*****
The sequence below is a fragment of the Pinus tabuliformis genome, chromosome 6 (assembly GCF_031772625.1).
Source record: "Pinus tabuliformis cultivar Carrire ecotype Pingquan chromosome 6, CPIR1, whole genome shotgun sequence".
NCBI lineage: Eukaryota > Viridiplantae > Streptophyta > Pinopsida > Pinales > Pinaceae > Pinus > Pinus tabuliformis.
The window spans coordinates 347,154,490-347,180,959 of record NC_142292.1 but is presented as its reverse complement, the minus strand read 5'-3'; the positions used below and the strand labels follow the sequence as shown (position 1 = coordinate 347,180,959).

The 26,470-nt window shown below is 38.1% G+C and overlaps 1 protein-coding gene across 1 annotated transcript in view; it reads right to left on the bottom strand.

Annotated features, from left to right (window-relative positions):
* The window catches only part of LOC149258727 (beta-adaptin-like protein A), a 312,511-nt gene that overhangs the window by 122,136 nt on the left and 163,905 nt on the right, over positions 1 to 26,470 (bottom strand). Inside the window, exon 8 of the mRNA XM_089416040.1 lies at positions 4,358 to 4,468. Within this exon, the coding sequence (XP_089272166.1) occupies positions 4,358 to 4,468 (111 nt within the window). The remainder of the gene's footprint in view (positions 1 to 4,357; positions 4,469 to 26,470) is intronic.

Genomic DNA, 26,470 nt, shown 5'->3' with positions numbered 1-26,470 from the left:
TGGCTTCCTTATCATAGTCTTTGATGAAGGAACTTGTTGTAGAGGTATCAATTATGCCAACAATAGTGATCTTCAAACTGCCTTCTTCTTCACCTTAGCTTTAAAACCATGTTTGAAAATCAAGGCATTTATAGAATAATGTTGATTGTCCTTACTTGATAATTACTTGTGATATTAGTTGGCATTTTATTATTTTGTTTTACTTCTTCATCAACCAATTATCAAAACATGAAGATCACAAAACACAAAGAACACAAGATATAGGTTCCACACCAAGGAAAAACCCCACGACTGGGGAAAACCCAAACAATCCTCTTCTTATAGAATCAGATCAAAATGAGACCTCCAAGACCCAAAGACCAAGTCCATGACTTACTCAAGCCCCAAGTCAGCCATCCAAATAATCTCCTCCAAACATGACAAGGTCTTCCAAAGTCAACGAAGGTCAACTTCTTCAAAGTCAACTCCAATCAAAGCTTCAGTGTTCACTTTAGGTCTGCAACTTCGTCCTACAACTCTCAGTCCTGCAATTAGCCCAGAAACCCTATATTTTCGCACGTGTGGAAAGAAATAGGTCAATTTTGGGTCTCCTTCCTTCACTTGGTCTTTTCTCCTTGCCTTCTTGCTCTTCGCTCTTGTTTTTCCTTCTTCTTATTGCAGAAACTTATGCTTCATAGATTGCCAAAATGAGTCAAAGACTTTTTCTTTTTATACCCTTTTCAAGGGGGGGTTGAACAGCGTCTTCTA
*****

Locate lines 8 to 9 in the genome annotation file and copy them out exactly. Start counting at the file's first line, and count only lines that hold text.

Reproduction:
Genomic DNA, 26,470 nt, shown 5'->3' with positions numbered 1-26,470 from the left:
TGGCTTCCTTATCATAGTCTTTGATGAAGGAACTTGTTGTAGAGGTATCAATTATGCCAACAATAGTGATCTTCAAACTGCCTTCTTCTTCACCTTAGCTTTAAAACCATGTTTGAAAATCAAGGCATTTATAGAATAATGTTGATTGTCCTTACTTGATAATTACTTGTGATATTAGTTGGCATTTTATTATTTTGTTTTACTTCTTCATCAACCAATTATCAAAACATGAAGATCACAAAACACAAAGAACACAAGATATAGGTTCCACACCAAGGAAAAACCCCACGACTGGGGAAAACCCAAACAATCCTCTTCTTATAGAATCAGATCAAAATGAGACCTCCAAGACCCAAAGACCAAGTCCATGACTTACTCAAGCCCCAAGTCAGCCATCCAAATAATCTCCTCCAAACATGACAAGGTCTTCCAAAGTCAACGAAGGTCAACTTCTTCAAAGTCAACTCCAATCAAAGCTTCAGTGTTCACTTTAGGTCTGCAACTTCGTCCTACAACTCTCAGTCCTGCAATTAGCCCAGAAACCCTATATTTTCGCACGTGTGGAAAGAAATAGGTCAATTTTGGGTCTCCTTCCTTCACTTGGTCTTTTCTCCTTGCCTTCTTGCTCTTCGCTCTTGTTTTTCCTTCTTCTTATTGCAGAAACTTATGCTTCATAGATTGCCAAAATGAGTCAAAGACTTTTTCTTTTTATACCCTTTTCAAGGGGGGGTTGAACAGCGTCTTCTA